ISIS is unstoppable and the West’s response so far is typical self-harming fare. David Cameron wants to give UK police more power over private citizens and Obama and Congress are so divided and idiotic they can’t even come up with a unified strategy. When post-911 neoliberal Western civilization feels threatened its first reaction is to threaten to harm its own citizens to prove its otherwise dwindling power and significance by showing the ability to harass, restrict and eventually kill us all faster than the terrorists can kill us all. If our government kills us all the terrorists are meaningless and if the terrorists kill us all our government is meaningless. They both need us not dead but also not fully alive. This is the game of globalism, in which distracted, apathetic and numbed populaces are a mass of hostages to be extorted between wealthy industrial governments and tiny cells of resistance around the world. The towers fell and the Patriot Act was passed. Journalist gets head chopped off and the UK can seize passports now. Only when we wake up and admit the complicity of ourselves in this madness can we put an end to it. ISIS would cease to exist if it didn’t have all-too-willing Western governments that symbolically respond and validate everything ISIS does. But Western governments feel validated by validating and that’s the reason why it all continues.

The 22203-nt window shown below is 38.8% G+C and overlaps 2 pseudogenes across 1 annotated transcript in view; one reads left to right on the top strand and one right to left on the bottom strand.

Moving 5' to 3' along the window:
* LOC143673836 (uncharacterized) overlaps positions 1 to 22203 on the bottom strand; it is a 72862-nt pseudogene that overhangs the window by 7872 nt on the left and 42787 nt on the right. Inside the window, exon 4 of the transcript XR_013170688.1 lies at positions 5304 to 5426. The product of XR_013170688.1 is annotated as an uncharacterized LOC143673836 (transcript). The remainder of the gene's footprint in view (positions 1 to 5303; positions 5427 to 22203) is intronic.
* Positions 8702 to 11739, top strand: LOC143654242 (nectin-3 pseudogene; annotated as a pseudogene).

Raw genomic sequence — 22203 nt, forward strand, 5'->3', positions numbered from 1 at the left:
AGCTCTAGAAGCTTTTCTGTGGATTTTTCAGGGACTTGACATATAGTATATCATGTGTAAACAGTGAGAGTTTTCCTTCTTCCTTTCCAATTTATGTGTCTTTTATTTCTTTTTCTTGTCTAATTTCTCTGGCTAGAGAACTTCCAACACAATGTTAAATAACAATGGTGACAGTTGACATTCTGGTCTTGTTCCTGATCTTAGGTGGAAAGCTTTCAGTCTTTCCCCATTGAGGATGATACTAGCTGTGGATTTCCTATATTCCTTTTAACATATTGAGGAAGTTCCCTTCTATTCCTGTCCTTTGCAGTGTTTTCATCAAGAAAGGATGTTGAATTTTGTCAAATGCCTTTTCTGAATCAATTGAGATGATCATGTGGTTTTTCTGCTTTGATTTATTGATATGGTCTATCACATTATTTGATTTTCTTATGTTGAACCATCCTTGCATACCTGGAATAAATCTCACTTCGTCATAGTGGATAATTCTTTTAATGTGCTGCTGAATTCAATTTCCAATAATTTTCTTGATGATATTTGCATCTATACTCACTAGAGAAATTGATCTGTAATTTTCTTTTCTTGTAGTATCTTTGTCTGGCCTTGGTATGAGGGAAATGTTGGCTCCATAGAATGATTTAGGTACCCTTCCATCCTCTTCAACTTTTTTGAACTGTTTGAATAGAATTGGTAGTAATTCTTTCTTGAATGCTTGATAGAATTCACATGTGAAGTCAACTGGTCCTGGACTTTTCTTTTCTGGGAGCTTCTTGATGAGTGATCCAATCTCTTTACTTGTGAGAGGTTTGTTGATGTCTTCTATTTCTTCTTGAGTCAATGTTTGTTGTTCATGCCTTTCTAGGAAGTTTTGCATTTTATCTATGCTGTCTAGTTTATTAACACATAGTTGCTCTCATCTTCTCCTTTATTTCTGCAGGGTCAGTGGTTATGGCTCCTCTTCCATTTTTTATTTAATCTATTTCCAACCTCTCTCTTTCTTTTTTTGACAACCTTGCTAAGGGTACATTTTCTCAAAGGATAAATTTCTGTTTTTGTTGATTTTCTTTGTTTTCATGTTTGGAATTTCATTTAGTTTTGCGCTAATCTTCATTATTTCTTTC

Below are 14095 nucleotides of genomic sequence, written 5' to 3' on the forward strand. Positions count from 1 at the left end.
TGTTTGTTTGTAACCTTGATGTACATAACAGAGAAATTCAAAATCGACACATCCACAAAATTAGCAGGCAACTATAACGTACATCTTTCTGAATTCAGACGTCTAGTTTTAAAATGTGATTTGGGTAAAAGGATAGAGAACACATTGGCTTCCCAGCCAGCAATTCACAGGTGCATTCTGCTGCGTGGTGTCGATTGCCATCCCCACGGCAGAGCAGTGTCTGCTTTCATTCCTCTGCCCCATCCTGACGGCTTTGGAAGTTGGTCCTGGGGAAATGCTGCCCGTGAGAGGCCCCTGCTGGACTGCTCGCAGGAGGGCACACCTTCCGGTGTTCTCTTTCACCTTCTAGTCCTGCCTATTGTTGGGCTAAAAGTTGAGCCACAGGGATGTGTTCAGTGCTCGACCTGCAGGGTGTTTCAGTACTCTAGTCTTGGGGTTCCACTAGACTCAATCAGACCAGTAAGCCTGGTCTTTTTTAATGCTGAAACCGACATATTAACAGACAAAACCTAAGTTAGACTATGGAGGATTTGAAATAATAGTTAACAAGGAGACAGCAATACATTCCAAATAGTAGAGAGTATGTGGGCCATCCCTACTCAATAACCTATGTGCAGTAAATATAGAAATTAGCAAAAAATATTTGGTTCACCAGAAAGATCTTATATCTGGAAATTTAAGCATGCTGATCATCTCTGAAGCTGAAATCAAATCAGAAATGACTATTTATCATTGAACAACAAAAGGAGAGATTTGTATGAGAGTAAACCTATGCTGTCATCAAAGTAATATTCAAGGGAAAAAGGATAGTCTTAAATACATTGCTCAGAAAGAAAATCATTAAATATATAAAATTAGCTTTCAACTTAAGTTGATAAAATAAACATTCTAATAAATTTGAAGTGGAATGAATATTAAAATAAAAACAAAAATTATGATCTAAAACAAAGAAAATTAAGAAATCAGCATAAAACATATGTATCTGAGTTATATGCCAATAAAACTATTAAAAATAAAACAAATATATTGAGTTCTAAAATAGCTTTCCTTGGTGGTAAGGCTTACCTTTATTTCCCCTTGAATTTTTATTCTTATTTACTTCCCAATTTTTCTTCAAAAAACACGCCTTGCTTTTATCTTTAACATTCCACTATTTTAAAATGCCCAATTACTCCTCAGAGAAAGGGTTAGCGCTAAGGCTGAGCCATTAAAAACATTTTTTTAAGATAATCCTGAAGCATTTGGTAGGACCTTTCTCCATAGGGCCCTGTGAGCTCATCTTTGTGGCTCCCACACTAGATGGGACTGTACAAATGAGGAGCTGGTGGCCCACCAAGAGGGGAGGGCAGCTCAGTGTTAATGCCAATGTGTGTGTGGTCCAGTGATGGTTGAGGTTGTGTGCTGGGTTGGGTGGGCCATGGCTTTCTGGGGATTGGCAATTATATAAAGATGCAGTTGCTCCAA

“West Coast VR has a lot to do with acid, I think, because people were kind of mind-prepping for alternative realities.”—Oral History of Virtual Reality When Facebook bought virtual reality company Oculus in early 2014, virtual reality blew up. While game and movie studios began reimagining the future, others looked back at the “old days” of VR — a loosely remembered period in the 1990s when gloves and goggles were super cool and everyone was going to get high on 3D graphics. But things were never so simple. We spoke to 18 key VR innovators about their work and dreams. What follows is over two decades of memories and visions for what the future could be. (via thisistheverge)
The California State Senate passed legislation on Tuesday imposing strict regulations on how law enforcement and other government agencies can use drones, a move supporters said will protect privacy and prevent warrantless surveillance.
The bill attracted bipartisan support in the Senate, passing 25-8 during the evening vote in Sacramento.
The legislation would require law enforcement agencies to obtain a warrant before using an unmanned aircraft, or drone, except in emergencies such as a fire or a hostage-taking.
Other public agencies would be able to use drones, or contract for their use, to achieve their “core mission,” so long as that mission is not to gather criminal intelligence.
"The potential for abuse of drones is high and we need to be vigilant to ensure our Constitutional rights are protected," said the bill’s co-author, Democratic Senator Ted Lieu.